Until this point, this article has largely compared using grain storage to delay a sale to the same local entity — after basis strengthens a few months post-harvest. But storage gives you many more options than that. With grain safely in storage, an operation’s delivery radius extends dramatically. It allows producers to search for the best opportunity, rather than being forced to sell as-is to the most convenient local entity.
“Your local elevator may be 8 miles away, but you can now look at markets that are 50, 75 or 100 miles away,” says Huston. “If the year is one of those years where basis is volatile and some people have to pay up for those markets, that becomes one of those ‘a-ha!’ moments. Rather than selling to the local elevator that is a few miles away, basis levels may be strong enough to haul the crop 85 miles — including freight costs — and still net more than selling to that local elevator.”
One example Huston describes is a processor looking to secure a continuous supply of grain or oilseeds to keep its mill or crushing facility active throughout the year. “Most of these operations do not have the storage capacity to buy a whole year’s supply at harvest,” he says. “These processors or manufacturers often pay a premium to sellers who will sign a purchase contract and then safely store the grain until the specified delivery date.”
Another possibility involves hauling it directly to an export terminal in a year where international crops have underproduced, pushing up the price on exports. “These are excellent stories of how owning grain storage can help broaden and open markets for your operation,” he says.
The Futures Hedge
On-farm grain storage opens up another important marketing tool that producers can use to manage risk as well as improve their profitability: the futures contract or hedge-to-arrive (HTA)
Theoretically, looking at the three-to-five year basis average, a producer can see that in a typical year basis can vary as much as 40 cents between what’s offered in October vs. selling in January. On-farm grain storage can provide an opportunity to capitalize on that spread. “If that is all the farmer does, there is no guarantee that when January gets here the price will be 40 cents higher than where it was in October,” says Huston. “That may be what history indicates, but the improvement is only a projection.”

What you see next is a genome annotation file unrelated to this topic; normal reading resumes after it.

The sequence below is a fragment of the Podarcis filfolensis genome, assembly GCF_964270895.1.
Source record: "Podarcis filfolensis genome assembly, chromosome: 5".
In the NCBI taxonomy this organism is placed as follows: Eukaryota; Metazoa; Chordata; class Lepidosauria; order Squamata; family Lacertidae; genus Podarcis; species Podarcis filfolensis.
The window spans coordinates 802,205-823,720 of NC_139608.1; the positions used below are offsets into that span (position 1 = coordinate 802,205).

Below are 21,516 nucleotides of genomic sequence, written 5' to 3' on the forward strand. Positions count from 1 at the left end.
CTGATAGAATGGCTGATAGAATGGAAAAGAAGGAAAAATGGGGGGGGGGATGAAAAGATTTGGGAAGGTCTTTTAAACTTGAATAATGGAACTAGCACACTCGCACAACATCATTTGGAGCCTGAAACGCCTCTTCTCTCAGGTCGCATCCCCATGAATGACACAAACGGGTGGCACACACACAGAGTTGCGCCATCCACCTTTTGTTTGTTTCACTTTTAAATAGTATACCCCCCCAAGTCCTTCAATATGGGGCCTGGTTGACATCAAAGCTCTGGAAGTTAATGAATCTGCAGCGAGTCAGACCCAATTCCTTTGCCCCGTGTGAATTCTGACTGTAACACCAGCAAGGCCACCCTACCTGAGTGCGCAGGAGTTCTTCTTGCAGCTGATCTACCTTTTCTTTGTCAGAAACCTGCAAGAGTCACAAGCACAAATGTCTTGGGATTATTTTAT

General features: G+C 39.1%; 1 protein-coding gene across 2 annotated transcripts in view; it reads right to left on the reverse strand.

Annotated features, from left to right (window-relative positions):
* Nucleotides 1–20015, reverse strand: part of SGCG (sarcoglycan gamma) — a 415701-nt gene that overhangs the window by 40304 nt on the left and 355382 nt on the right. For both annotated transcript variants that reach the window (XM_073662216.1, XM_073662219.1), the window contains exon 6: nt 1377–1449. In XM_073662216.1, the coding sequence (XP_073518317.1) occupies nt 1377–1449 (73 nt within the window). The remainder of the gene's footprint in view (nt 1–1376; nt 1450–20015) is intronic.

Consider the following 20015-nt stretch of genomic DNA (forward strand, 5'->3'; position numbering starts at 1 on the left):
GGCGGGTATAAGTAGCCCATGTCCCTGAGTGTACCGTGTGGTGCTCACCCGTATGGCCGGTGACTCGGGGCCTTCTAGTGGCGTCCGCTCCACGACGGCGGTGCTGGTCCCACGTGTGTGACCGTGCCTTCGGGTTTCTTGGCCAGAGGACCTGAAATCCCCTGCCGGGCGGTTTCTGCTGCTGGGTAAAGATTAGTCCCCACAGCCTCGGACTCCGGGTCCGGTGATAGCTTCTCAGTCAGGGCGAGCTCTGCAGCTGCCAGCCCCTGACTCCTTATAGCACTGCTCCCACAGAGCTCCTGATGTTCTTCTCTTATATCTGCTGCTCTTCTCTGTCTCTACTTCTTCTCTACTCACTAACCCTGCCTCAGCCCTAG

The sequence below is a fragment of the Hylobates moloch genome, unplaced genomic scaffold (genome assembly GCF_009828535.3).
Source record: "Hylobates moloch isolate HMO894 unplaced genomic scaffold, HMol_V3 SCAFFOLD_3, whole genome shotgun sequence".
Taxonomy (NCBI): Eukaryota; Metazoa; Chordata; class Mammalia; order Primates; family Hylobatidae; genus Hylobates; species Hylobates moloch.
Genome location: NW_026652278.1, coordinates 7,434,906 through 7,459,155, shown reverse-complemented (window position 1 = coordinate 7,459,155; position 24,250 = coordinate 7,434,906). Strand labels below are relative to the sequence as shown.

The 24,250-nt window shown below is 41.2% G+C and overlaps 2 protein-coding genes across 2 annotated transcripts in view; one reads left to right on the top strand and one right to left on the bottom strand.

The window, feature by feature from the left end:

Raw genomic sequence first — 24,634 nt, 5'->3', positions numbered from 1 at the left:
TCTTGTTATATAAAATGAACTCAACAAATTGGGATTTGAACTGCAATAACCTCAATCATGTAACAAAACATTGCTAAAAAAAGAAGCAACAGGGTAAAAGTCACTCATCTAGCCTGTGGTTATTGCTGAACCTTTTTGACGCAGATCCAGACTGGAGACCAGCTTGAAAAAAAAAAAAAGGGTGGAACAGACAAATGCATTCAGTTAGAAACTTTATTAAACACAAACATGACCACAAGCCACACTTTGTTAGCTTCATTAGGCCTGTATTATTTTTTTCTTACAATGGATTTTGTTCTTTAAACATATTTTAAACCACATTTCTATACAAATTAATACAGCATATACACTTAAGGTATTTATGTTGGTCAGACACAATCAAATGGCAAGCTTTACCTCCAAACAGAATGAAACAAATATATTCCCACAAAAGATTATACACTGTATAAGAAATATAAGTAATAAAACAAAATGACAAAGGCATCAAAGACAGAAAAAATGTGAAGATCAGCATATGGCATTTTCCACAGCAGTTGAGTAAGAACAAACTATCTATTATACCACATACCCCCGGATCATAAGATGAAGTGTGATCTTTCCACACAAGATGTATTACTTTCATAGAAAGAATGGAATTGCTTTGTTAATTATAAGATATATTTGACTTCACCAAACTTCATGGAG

With on-farm storage available, a producer can lock in a January or March price in October by leveraging a futures contract. “If you are satisfied with that, great,” he says. “Put it in your bin, store it, deliver it in January and you get a better price than you could have back in October.” The futures contract allows a producer to lock in a price and reduces the risk of prices dropping while storing the crop, but sets up some risk in that prices can continue moving higher after the producer has locked in a price with a cash grain contract.
To hedge against this scenario, a producer can enter into a minimum price contract. “This contract allows the farmer to forward contract a higher price for January delivery, but still have the opportunity for upside potential in the event that the market go higher,” says Huston. Each of these options have some give and take, but are useful tools for managing price risk in an operation’s crop-marketing efforts. The key to unlocking these opportunities lies in on-farm grain storage.
Useful Tools and More Information
NEXT: How on-farm grain storage can help cut costs and make you a better farmer.